Arts and Entertainment
December 15, 2010 | 01:29 PM
Femininity is a bit unusual in comedy. It's a male-oriented art," says be-gowned comedy queen Rita Rudner. "The person holding the microphone is in a position of power, so it's unusual for a woman to be in control of emotions. When you're standing there with the microphone, you really are controlling people's emotions."
Rudner understands the scepter's sway. Her career has lasted long enough to include regular appearances on The Tonight Show with Johnny Carson, and she's won the Las Vegas Review Journal's "Best Comedian in Las Vegas" award eight years running. Yet, unlike some female comedians who try to be one of the boys, she doesn't shy away from her girlie side. In fact, she wields her sweetly sprite lilt like Glinda the Good Witch, coming across as relatable and witty without being acerbic. "I love hearing people laugh," she says. "It lightens everyone's load."
Words like "subtle" and "demure" have long been used to describe Rudner's work. So how does she feel in the modern comedic climate, where that sort of thing isn't, um— "In vogue?" she completes my sentence.
"Humor has become more basic, especially in comedic movies," continues Rudner. "It's very strange that no one is going to laugh unless you get attacked by a tiger. But, everything goes in waves. The good thing about humor is that there are all different types out there. It's a free country and everybody can choose to see the things they like."
Parting with her original path as a professional Broadway dancer, Rudner chose to embrace the comedic calling at age 25. At a time when wahine comedians were especially few and far between, playing to her ladylike strengths proved a recipe for success.
"With comedy, you have to do what comes to you naturally," she says. "A lot of comedians are more comfortable pushing the envelope and speaking about subjects that are kind of taboo. I just do the kind of humor I'm comfortable with and tend to talk about relationships—men, women, families—things that people can relate to everyday."
In one of her popular early bits, Rudner related how she liked to shop for new outfits after a bad breakup, and how if she saw an outfit she really liked, she might break up with a man on purpose. Now, ironically, her husband of 20 years, Martin Bergman—who she describes as "a straight guy with a queer eye"—picks out the dresses that have become her trademark.
"It kind of goes with my vocal quality," Rudner says of the long gowns (which, she admits, she likes to wear because they hide her legs). "Once, I told myself, 'I'm going to steer away from the gown.' So I wore pants onstage, but they were sparkly and had crystals. I always allow for questions from the audience after my show, and one of the first questions was, 'Where's the gown?' So I never did that again. Everyone likes the gown."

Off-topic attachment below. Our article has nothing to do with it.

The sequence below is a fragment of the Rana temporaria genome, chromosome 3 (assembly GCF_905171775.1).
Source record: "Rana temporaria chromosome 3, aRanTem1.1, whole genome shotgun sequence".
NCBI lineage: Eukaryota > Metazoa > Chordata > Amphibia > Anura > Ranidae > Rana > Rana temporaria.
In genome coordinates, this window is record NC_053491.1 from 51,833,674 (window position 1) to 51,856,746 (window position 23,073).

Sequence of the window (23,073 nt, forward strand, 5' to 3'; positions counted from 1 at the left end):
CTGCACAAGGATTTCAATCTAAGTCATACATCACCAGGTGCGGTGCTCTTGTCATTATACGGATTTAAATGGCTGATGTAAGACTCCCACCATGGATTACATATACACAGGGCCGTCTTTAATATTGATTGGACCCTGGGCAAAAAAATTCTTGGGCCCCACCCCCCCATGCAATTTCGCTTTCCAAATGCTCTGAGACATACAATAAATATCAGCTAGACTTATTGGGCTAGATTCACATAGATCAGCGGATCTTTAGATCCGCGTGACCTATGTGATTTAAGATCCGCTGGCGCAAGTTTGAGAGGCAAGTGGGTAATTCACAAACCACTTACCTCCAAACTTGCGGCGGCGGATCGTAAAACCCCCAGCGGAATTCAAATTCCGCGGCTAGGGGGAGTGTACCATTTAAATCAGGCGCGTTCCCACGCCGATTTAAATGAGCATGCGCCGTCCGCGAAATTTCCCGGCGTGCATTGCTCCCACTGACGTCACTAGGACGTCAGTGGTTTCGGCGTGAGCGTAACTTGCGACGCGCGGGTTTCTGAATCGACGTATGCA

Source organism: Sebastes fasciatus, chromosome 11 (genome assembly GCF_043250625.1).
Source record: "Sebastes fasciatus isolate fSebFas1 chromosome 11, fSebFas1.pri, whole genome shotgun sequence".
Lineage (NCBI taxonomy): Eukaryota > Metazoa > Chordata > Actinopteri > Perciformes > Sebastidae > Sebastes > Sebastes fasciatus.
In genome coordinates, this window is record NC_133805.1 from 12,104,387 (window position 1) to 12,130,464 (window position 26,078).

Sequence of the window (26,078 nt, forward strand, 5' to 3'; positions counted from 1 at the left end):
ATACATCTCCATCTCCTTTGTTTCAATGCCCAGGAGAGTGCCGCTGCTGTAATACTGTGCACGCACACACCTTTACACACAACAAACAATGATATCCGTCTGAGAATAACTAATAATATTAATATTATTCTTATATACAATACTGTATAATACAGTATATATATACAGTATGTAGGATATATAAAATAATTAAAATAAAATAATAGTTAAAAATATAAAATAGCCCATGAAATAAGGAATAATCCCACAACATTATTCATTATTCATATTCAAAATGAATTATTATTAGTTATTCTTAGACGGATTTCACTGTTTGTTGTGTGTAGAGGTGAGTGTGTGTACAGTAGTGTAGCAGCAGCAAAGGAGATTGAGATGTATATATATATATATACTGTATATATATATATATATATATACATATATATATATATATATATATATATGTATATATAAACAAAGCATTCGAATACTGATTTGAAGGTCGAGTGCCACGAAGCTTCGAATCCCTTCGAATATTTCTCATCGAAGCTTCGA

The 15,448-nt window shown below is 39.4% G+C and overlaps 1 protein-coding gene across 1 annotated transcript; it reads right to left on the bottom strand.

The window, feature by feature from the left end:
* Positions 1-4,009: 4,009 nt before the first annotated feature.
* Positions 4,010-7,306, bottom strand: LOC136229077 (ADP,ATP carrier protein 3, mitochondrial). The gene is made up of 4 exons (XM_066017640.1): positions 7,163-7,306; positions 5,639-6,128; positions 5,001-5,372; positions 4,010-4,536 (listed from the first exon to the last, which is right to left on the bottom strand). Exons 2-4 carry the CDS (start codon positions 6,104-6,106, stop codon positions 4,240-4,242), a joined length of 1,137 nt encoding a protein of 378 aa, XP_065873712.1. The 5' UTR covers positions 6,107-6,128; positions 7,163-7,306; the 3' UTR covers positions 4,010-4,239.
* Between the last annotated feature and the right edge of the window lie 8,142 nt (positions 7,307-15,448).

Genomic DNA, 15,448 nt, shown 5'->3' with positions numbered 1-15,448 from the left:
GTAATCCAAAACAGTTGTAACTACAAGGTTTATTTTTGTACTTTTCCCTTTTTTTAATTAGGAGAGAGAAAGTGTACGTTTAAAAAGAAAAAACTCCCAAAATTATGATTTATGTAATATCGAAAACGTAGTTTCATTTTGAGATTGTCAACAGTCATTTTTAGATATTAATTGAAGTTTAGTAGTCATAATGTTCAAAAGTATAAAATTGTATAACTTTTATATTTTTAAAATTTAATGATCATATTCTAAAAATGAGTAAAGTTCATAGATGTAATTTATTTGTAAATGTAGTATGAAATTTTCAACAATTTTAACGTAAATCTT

Rudner has been working Vegas for the last 10 years, beginning with a gig at the MGM Grand. "They had a theater they didn't know what to do with [while] in negotiations with another show that was taking longer than expected," she says. "When they have a space they don't know what to do with, they usually call me. The entertainment director called me, I said 'sure,' and the show sold out for six months."
When the other show, "the naked girls from France, which they have to have in Vegas," finally came in, Rudner moved to a theater at New York, New York, where she stayed for six years before moving to her current digs at Harrah's. Las Vegas newspapers report she'll be making a move to The Venetian in 2011, but Rudner tells MauiTime she's open to other long-term plans.
"I love working [in Las Vegas], but I feel like I might have another 10 years where I could do something a bit different. Standup is my first love, but I also love writing comedy," Rudner says, referencing a sitcom she's currently shopping. "It could be a comedy that I could be in, or I could just write it—either one. We'll see. Things don't happen very quickly in Hollywood, so [the sitcom] might never see the light of day and it might see a lot of daylight—I don't know."
Rudner's passion for writing has added "author" to her list of accomplishments. She's penned four books including her latest, a collection of essays titled I Still Have It... I Just Can't Remember Where I Put It and the novel Tickled Pink.
"The books of essays are really fun to write and flow naturally for me," Rudner says. "The novels are a lot harder." She writes her essays alone, but collaborates with her husband on novels and screenplays.
So what's next for the woman who's done it all? "See if you like this idea, because I'm just starting it," she says. "My husband and I decided that since this is kind of a time to buy property, we bought an old house and decided to knock it down and [try] to build our dream house. I'm going to write about all the things that have gone wrong, and so far, the title of my book is Diarrhea of a Dream House."
And yes, when Rita Rudner says "diarrhea," it's still very ladylike.
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